Offline    1.412.963.6385

Build My System

Notes

MEASURING ACIDITY IN ZEOLITES USING TPD

Temperature-programmed desorption (TPD) of basic molecules from the surface of zeolites has been extensively used to measure their acid properties. The TPD experiment consists of sorbing a base molecule on the material of interest and, while flushing the surface with an inert gas, linearly ramping the temperature and measuring the desorption of the base. By quantitatively measuring the amount of base desorbed and noting the temperature(s) of desorption, information can be obtained on both the intrinsic and extrinsic acid properties in a single experiment (See Figure 1).

EFFECT OF SOME EXPERIMENTAL PARAMETERS ON TPR PROFILES

Temperature-programmed reduction (TPR) techniques can yield direct information on the reducibility of catalysts and catalyst precursors and is an excellent technique for characterizing a variety of catalysts. The technique consists of exposing the sample to a flowing mixture of a reducing agent, such as hydrogen, in an inert gas while linearly ramping the temperature. The rate of consumption of the reducing agent is monitored and related to the rate of reduction of the sample. Figure 1 shows the TPR profile obtained for a 10% NiO/Si02 catalyst using a 10% H2/Ar mixture at a flow rate of 30 ml/min and a linear heating rate of 20 K/min. Such a signal gives information concerning the ease of reducibility (temperature at maximum) as well as the extent of reducibility (signal area) of the material being studied. An excellent comprehensive description of this technique is found in the book "TemperatureProgrammed Reduction for Solid Materials Characterization" by A. Jones and B.D. McNicol (Marcel-Dekker, Inc., 1986).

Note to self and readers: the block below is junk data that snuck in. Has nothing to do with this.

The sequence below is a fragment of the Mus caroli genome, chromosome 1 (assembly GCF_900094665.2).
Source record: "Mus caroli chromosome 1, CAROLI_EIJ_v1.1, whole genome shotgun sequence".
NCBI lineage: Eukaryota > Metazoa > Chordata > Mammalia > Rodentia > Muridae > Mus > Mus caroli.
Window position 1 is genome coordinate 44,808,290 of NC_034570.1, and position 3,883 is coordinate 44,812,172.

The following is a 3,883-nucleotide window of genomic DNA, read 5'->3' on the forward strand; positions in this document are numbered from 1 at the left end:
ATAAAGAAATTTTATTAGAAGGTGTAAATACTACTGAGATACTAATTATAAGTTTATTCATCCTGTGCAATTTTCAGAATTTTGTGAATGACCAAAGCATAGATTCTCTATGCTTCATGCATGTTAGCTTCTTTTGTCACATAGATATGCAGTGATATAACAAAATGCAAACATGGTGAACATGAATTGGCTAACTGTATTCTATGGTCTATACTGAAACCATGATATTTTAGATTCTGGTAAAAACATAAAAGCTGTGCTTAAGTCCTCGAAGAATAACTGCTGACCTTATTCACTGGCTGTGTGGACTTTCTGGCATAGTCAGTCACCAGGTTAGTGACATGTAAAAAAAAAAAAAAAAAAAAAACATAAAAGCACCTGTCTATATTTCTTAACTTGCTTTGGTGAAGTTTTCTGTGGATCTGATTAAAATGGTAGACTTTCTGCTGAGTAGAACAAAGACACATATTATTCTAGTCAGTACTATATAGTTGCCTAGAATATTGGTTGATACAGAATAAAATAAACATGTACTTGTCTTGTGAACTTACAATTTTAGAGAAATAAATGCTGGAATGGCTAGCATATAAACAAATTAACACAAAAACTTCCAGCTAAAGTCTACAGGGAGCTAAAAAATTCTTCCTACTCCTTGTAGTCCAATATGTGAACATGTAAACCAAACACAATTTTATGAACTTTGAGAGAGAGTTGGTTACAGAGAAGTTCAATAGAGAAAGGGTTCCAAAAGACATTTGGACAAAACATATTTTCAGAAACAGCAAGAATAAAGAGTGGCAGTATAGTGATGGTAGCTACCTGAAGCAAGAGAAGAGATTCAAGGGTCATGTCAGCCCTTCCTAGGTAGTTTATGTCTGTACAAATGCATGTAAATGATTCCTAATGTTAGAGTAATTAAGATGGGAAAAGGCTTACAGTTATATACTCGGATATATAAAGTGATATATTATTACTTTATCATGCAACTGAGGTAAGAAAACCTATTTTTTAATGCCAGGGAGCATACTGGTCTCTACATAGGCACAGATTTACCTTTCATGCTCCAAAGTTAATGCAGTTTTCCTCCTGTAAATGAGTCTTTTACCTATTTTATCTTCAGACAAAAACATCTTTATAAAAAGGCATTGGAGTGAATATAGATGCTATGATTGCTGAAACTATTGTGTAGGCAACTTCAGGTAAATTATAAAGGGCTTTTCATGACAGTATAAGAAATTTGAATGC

INTRODUCTION TO SLURRY REACTORS

Many industrial processes involve multi-phase systems, and perhaps the most complex is the gas-liquid-solid or slurry reactor. The complexity of this system arises from the simultaneous presence of mass and heat transport involving all three phases in addition to reaction. Although the transport phenomena can often be theoretically evaluated, by assuming limiting cases, the addition of the reactor operating characteristics and slurry physical properties introduces further complexities. Empirical correlation based on a particular reactor at actual operating conditions must then be utilized.